You may have heard about our [directory assistance] 1-800-GOOG-411 service. Whether or not free-411 is a profitable business unto itself is yet to be seen. I myself am somewhat skeptical. The reason we really did it is because we need to build a great speech-to-text model … that we can use for all kinds of different things, including video search.
The speech recognition experts that we have say: If you want us to build a really robust speech model, we need a lot of phonemes, which is a syllable as spoken by a particular voice with a particular intonation. So we need a lot of people talking, saying things so that we can ultimately train off of that. … So 1-800-GOOG-411 is about that: Getting a bunch of different speech samples so that when you call up or we’re trying to get the voice out of video [such as from YouTube], we can do it with high accuracy.
Marissa Meyer, interviewed in Info World, October 23, 2007–nearly 8 years ago.
Do you remember Google’s 411 service? Did anyone ever tell you that Google was using your call to GOOG411 to train their voice to text bots? No? Don’t remember that part? How about this part (from Dan Froomkin in The Intercept):
Most people realize that emails and other digital communications they once considered private can now become part of their permanent record.
But even as they increasingly use apps that understand what they say, most people don’t realize that the words they speak are not so private anymore, either.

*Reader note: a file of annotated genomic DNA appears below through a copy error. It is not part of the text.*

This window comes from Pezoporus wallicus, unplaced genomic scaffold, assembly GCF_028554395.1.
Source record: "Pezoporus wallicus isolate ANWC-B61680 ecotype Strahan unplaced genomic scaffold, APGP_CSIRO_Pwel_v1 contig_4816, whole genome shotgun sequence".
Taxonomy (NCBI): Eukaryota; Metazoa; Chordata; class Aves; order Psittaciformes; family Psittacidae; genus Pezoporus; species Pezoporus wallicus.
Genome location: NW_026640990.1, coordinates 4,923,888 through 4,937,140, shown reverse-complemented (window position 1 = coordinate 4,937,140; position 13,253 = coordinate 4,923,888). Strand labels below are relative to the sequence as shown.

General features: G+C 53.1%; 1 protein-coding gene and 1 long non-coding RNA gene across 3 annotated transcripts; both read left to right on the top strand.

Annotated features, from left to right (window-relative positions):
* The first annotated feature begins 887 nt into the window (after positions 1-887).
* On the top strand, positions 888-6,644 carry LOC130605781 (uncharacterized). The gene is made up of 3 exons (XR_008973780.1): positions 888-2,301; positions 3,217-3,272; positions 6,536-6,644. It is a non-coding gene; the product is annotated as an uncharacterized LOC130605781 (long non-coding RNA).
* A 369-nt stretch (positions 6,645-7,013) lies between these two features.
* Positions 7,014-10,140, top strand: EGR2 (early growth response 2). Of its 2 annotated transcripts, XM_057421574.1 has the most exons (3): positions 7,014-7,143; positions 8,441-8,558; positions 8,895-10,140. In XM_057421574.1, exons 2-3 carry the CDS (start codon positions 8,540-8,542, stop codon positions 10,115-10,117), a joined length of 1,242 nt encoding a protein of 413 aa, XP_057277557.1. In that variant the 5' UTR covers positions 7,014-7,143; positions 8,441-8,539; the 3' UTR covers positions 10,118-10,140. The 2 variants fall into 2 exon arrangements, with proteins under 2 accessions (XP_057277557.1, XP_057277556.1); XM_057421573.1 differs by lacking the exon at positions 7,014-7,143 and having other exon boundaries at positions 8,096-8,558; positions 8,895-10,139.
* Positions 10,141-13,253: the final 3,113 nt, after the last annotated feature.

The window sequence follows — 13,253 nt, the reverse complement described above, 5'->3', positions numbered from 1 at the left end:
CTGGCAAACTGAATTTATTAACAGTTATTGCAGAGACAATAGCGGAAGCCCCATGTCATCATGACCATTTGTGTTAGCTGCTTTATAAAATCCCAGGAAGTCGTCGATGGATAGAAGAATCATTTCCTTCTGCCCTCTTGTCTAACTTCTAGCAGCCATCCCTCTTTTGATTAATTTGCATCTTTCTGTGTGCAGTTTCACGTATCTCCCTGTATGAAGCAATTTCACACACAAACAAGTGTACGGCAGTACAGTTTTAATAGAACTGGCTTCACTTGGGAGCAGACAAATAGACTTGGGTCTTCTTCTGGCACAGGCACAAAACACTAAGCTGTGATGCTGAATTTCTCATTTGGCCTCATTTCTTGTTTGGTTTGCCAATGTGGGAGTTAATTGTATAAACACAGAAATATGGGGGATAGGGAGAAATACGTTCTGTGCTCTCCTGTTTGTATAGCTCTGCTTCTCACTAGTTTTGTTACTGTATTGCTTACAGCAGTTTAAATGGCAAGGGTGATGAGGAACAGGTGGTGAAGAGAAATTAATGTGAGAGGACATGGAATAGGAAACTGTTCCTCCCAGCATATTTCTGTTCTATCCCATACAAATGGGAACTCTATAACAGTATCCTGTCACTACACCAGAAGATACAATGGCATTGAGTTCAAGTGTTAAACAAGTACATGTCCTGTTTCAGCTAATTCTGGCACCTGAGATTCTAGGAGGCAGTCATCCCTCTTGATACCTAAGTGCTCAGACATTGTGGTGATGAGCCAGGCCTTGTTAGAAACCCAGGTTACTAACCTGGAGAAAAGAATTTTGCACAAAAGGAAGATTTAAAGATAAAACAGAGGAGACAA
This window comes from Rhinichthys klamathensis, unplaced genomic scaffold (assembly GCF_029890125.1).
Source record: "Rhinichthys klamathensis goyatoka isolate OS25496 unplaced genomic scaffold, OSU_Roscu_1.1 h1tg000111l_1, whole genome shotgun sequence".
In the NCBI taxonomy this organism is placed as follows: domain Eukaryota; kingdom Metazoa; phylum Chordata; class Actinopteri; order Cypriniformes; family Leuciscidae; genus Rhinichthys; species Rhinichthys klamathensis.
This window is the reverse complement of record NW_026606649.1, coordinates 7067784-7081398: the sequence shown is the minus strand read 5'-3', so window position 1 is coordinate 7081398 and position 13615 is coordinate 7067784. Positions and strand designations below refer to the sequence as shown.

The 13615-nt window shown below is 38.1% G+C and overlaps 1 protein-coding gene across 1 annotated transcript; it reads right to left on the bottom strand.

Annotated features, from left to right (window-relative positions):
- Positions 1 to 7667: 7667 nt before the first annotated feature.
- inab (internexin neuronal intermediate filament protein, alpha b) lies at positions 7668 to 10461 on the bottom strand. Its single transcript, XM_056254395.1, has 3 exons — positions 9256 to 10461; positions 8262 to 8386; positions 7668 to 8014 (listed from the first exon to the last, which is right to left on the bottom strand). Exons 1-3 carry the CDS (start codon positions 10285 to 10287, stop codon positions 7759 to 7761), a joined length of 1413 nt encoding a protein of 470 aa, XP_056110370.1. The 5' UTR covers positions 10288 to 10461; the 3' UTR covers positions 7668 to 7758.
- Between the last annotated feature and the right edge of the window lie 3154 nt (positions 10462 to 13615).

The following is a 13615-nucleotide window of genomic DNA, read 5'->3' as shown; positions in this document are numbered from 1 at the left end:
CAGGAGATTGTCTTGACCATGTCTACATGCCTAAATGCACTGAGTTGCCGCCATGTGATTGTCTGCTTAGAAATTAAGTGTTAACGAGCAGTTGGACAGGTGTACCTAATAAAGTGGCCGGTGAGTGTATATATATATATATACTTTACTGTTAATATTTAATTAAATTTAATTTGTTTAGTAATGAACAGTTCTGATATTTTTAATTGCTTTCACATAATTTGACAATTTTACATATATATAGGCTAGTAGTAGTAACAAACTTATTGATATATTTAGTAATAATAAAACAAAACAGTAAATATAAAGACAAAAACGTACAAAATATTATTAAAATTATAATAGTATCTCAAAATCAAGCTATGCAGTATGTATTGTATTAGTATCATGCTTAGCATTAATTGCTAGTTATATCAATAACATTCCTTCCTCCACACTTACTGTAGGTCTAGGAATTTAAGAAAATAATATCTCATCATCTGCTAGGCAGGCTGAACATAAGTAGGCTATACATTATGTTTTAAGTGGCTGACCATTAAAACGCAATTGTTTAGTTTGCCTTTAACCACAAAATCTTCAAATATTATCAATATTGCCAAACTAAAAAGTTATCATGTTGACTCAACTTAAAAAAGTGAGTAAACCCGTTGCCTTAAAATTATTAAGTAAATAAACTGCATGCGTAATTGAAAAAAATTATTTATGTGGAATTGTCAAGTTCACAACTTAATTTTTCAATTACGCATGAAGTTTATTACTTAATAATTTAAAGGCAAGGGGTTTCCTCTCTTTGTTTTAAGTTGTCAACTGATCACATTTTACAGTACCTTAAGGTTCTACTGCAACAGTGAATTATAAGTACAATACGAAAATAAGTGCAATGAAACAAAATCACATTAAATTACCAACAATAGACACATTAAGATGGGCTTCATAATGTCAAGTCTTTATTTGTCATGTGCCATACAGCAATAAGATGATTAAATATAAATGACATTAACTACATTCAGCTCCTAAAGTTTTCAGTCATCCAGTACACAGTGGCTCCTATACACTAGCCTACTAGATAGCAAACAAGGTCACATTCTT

Top-secret documents from the archive of former NSA contractor Edward Snowden show the National Security Agency can now automatically recognize the content within phone calls by creating rough transcripts and phonetic representations that can be easily searched and stored.
The documents show NSA analysts celebrating the development of what they called “Google for Voice” nearly a decade ago.
I think people don’t understand that the economics of surveillance have totally changed,” Jennifer Granick, civil liberties director at the Stanford Center for Internet and Society, told The Intercept.
“Once you have this capability, then the question is: How will it be deployed? Can you temporarily cache all American phone calls, transcribe all the phone calls, and do text searching of the content of the calls?” she said.
Of course the “you” in that last sentence is the key, right? If “you” is the NSA, most people would flip out. If “you” is Google, many millions–at least so far–allow it to happen in a multitude of Google products hundreds of millions of times a day. What’s to worry, right?
The Second Circuit’s decision this week in ACLU et al v. Clapper et al should tell you all you need to know. This is the decision in which the Court ruled that the government’s bulk collection of phone records ostensibly under § 215 of the Patriot Act violates the Constitution and is illegal. As the Court ruled:
The interpretation [of § 215] that the government asks us to adopt defies any limiting principle. The same rationale that it proffers for the “relevance” of telephone metadata cannot be cabined to such data, and applies equally well to other sets of records. If the government is correct, it could use § 215 to collect and store in bulk any other existing metadata available anywhere in the private sector, including metadata associated with financial records, medical records, and electronic communications (including e‐mail and social media information) relating to all Americans.
So when we say that YouTube is actually a data mining honeypot that happens to be a video service…
And Google Books? Why do you think Google fought many countries to keep hold of the corpus of the world’s books?
Perhaps you have never heard of machine translations, but if you use one of the many translation algorithms available for “free” online, you have experienced a translation by a machine. The video above is a good summary of how Google uses machine translation of a particular kind–a “corpus machine translation.”